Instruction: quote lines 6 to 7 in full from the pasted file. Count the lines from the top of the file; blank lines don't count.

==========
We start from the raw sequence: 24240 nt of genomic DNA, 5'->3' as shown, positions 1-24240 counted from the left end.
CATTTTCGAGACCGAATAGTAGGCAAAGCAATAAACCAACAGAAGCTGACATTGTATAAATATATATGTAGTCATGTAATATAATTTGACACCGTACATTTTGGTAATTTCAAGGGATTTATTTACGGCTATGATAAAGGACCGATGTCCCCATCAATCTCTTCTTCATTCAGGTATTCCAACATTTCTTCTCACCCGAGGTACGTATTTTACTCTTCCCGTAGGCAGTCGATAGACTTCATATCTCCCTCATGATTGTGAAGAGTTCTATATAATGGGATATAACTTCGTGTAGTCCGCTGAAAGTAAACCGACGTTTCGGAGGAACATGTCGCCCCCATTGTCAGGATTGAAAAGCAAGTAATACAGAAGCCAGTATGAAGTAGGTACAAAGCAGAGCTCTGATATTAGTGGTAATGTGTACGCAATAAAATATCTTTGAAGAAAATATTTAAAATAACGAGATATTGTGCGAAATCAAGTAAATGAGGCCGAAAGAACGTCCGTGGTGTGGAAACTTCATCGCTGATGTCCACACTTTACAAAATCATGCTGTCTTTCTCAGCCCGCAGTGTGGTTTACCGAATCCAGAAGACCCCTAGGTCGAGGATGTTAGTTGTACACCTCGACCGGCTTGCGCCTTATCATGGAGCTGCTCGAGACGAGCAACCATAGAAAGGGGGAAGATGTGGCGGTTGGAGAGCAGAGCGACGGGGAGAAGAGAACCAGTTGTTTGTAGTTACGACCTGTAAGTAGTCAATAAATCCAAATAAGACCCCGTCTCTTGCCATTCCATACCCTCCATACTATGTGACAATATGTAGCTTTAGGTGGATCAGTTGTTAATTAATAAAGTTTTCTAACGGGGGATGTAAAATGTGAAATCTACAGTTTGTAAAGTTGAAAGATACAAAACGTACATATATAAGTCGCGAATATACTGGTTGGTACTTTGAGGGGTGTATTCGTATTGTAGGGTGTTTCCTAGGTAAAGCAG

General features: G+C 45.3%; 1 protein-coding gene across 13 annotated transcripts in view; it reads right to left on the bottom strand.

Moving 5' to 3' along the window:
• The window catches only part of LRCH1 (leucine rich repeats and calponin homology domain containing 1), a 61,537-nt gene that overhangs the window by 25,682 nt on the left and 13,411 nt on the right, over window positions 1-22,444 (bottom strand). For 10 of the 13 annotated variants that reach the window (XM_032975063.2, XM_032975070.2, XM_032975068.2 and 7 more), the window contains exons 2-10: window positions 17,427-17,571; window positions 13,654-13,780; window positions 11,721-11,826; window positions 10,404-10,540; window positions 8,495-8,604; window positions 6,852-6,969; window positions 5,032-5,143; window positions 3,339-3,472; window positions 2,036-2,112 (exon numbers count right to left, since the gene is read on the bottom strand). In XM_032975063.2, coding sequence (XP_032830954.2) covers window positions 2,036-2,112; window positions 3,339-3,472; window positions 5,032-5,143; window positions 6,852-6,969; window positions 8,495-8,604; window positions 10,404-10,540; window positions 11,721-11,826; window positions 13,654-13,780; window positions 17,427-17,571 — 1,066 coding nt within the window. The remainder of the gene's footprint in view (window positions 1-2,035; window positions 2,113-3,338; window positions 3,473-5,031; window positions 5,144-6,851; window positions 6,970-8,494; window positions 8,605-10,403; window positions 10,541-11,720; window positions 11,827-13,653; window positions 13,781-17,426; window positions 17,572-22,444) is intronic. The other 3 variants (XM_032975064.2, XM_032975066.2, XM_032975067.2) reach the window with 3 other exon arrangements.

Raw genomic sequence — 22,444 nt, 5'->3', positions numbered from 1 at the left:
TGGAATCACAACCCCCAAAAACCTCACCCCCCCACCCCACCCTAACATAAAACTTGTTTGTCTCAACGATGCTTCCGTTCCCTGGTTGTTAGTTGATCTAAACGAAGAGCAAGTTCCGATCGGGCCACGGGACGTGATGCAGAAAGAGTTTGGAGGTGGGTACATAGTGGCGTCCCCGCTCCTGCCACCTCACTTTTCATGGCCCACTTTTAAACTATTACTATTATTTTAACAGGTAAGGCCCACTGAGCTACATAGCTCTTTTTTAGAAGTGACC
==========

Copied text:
Raw genomic sequence — 22,444 nt, 5'->3', positions numbered from 1 at the left:
TGGAATCACAACCCCCAAAAACCTCACCCCCCCACCCCACCCTAACATAAAACTTGTTTGTCTCAACGATGCTTCCGTTCCCTGGTTGTTAGTTGATCTAAACGAAGAGCAAGTTCCGATCGGGCCACGGGACGTGATGCAGAAAGAGTTTGGAGGTGGGTACATAGTGGCGTCCCCGCTCCTGCCACCTCACTTTTCATGGCCCACTTTTAAACTATTACTATTATTTTAACAGGTAAGGCCCACTGAGCTACATAGCTCTTTTTTAGAAGTGACC